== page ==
on Travel from the US to Cuba
Tightened Travel Restriction June 2004
Getting A Specific License As An Individual for travel to Cuba
Returning from Cuba
Harassment of Travelers to Cuba by OFAC After Returning Home
Responding to OFAC "Requirement to Furnish Information" Letter
Responding to OFAC “Pre-penalty Notice” Letter
Restrictions on Travel from the US to Cuba
As of June 30, 2004, the U.S. government further tightened travel restriction to Cuba so it is became virtually impossible for people under their jurisdiction to get first-hand information on conditions on the island or to visit members of their family who live there. The government of Cuba imposes few restrictions on educational, tourist, or family visits to the island.
As of May, 2009, the U.S. government loosened travel restrict for a small group of US citizens with relatives in Cuba.
As of January, 2015, the U.S. government further loosened travel restriction to Cuba, but tourism is still not allowed.
Most everybody in the world, EXCEPT Cuban-born-non-Cuban citizens, and EVERYBODY under United States jurisdiction, can travel to and from Cuba freely. If you are a Cuban-born non-Cuban citizen, you will need to apply for a visa at a Cuban Embassy. For all other North American and EEC citizens, traveling to Cuba as short-term visitors, you need a passport and the tourist cards that is often issued with your plane ticket to Cuba. Cuba welcomes non-Cuban born U.S. tourists with no red tape.
For everybody under United States jurisdiction (if you are a U.S. resident, regardless of your passport) there is one additional level of complexity. The U.S. has a partial embargo of trade with Cuba. The embargo is enforced by the Office of Foreign Assets Control (OFAC) as part of their work as a lead agency against terrorism (in 2005, 1/6th of their anti-terrorism work is focused on going after Americans who visit Cuba.) For the official word on US policies go to http://www.treas.gov/offices/enforcement/ofac/programs/cuba/cuba.shtml. (They keep changing address on their website so please let us know if this link goes bad.)
The US government paints with a very broad brush. They maintain that their laws apply to US citizens living anywhere AND everyone, regardless of nationality, living in the US. If you are under U.S. jurisdiction it doesn't matter if you also have another passport and travel to Cuba on that other passport. Unless you fall under one of the exception, when you return to the US, they would say that you are subject to prosecution.
If you are under US jurisdiction, regardless of your passport, there is the potential to get in trouble, by traveling to Cuba. If you choose to go you have the choice of obfuscating your travel (and committing perjury) and possibly (statistically probably) not being detected. In this case, following your dreams gets down to whether you are a risk-taker or risk averse.
Here is the gist of the situation on travel to Cuba:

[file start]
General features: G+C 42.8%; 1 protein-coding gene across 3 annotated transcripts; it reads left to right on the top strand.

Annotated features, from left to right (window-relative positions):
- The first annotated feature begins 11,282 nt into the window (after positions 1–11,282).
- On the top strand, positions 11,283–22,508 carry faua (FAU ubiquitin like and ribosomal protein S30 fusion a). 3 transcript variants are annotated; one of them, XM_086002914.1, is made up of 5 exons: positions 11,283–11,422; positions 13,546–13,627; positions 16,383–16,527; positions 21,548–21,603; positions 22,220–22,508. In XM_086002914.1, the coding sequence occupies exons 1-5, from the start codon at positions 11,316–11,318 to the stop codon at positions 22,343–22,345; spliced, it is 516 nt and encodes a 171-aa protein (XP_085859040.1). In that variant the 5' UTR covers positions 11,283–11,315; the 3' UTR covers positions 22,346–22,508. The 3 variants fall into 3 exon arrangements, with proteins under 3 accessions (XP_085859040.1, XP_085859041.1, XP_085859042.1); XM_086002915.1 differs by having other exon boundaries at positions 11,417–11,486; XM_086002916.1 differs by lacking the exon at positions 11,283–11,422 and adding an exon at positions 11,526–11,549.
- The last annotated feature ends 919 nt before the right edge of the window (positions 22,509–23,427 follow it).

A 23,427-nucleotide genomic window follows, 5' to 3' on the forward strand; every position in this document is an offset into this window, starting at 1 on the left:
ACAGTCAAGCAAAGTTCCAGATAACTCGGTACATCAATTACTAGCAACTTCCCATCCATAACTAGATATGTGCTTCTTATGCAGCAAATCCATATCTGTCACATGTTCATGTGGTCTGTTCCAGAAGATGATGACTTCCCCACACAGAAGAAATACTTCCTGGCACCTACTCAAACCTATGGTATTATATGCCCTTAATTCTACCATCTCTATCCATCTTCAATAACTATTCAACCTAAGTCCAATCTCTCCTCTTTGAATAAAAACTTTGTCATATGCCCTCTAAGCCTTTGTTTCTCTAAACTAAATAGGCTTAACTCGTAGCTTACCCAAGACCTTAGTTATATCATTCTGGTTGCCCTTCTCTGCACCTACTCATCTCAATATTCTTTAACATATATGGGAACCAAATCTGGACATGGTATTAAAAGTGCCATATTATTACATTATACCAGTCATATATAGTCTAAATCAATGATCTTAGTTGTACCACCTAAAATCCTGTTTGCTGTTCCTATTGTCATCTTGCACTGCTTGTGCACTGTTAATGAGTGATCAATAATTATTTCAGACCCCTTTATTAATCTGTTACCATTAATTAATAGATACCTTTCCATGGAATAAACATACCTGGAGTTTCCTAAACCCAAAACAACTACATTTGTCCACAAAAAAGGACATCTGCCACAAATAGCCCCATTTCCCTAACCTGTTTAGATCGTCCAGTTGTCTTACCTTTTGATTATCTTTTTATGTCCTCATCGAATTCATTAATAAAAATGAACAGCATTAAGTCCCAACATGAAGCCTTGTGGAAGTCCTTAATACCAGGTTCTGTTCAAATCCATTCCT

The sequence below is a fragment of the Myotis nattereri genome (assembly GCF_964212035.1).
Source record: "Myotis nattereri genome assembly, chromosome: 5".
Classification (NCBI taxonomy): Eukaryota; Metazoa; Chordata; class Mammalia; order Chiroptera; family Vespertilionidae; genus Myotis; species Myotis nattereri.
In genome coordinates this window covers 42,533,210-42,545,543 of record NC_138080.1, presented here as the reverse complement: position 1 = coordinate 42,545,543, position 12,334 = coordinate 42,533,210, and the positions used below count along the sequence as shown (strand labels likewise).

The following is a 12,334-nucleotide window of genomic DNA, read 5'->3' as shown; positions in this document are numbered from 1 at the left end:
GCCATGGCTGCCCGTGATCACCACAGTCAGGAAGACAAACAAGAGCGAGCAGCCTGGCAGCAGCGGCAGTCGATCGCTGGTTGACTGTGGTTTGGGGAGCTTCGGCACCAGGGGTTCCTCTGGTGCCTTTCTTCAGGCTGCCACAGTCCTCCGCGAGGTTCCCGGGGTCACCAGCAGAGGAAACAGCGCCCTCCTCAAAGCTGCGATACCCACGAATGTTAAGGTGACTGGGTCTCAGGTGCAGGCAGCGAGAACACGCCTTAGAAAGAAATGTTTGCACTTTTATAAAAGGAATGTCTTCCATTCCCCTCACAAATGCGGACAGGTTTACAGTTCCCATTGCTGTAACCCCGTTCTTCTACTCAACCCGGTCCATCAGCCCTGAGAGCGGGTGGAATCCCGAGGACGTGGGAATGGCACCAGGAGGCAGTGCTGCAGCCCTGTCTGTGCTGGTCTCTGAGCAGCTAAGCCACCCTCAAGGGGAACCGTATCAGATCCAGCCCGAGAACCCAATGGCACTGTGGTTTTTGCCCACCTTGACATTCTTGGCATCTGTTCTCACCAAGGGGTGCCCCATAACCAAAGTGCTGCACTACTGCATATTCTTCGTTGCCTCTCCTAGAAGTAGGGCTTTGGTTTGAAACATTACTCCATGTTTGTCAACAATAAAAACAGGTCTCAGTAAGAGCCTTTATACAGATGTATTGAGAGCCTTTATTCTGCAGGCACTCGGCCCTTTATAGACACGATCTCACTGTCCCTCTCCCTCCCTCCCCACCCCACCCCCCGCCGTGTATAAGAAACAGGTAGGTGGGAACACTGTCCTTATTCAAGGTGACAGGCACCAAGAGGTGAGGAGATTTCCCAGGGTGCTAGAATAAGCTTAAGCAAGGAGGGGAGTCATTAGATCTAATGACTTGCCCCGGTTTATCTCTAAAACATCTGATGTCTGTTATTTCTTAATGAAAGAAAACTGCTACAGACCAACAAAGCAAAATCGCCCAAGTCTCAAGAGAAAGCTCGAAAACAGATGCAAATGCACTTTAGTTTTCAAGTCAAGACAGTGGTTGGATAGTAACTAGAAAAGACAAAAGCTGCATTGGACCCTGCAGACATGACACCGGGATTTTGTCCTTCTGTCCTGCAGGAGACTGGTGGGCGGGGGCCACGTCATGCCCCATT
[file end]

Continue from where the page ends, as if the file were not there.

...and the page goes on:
It is "legal" for people under US jurisdiction to go to Cuba. BUT:
Prior to January, 2015, journalists, government officials, close relatives of Cubans, full-time professionals (including doctors, dental hygienists, environmentalists and actors) going to conferences or doing research, could go to Cuba, under a "General License" -- with no red tape.
After January, 2015 this was expanded to:
Note: it is easier for a Little League player or high school student to go to Cuba than a registered voter who wants to inform themselves about foreign policy issues.
U.S. citizens traveling to Cuba than have several options:
Getting A Specific License As An Individual for Travel to Cuba
OFAC’s complete instructions for applying for a specific license says:
“Applying for a specific license: Persons wishing to travel to Cuba under a specific license should send a letter specifying the details of the proposed travel, including any accompanying documentation, to Chief of Licensing, Office of Foreign Assets Control, U.S. Department of Treasury, 1500 Pennsylvania Ave NW, Washington DC 20220.”
The up side of applying for a license is some are granted. If it is denied and you are one of the people fingered by OFAC and IF the process got to a hearing, you could try to argue that OFAC is in error in not granting the license, that their actions are arbitrary and capricious and in violation of provisions for equal protection. But this approach hasn’t been tested, in part because OFAC has avoided holding hearings in the past.
NOTE: According to April 2004, Congressional testimony by OFAC, Between 1990 and 2003 it opened just 93 enforcement investigations related to terrorism and collected just $9,425 in fines for terrorism financing violations since 1994.
In contrast, OFAC opened 10,683 enforcement investigations since 1990 for possible violations of the long-standing economic embargo against Fidel Castro's regime, and collected more than $8 million in fines since 1994, mostly from people who sent money to, did business with or traveled to Cuba without permission.
At the end of 2003, OFAC had just 4 full-time employees dedicated to investigating Ousama Bin Ladin's and Sadam Hussien's wealth, while nearly two dozen were working on the terrorism of Cuban embargo violation.
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